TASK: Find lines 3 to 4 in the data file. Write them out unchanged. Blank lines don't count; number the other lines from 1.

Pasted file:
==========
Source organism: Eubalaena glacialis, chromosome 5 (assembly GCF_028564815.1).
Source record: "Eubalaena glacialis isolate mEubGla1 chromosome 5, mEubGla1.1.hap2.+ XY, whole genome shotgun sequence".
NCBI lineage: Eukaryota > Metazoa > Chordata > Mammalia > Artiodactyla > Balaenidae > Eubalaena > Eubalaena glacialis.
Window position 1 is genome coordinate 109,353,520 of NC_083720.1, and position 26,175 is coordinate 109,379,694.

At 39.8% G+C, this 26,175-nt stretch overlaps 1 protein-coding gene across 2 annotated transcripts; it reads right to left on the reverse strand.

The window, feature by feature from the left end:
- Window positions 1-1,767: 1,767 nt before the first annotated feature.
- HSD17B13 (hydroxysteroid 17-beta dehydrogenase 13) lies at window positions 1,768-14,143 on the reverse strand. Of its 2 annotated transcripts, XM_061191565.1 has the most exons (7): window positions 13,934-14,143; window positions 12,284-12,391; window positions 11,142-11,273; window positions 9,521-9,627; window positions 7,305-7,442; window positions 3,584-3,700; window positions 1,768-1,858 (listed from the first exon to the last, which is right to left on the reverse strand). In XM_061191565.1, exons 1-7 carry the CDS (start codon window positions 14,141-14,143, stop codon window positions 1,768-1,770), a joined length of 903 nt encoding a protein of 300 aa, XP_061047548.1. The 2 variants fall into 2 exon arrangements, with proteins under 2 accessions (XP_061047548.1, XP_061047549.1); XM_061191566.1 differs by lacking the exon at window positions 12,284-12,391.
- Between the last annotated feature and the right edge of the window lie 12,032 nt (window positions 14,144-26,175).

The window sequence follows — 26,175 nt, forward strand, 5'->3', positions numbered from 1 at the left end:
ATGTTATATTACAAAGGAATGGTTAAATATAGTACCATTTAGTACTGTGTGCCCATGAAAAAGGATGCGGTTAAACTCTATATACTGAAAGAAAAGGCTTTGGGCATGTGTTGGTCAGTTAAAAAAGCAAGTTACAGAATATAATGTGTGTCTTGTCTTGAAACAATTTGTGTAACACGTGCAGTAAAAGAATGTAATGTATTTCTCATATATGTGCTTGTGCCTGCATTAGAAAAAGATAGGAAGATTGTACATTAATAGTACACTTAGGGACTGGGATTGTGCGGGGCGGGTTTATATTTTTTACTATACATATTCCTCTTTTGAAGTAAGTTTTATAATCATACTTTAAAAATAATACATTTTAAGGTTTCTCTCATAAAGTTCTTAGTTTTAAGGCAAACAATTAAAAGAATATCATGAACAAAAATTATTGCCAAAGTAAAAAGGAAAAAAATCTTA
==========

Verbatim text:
NCBI lineage: Eukaryota > Metazoa > Chordata > Mammalia > Artiodactyla > Balaenidae > Eubalaena > Eubalaena glacialis.
Window position 1 is genome coordinate 109,353,520 of NC_083720.1, and position 26,175 is coordinate 109,379,694.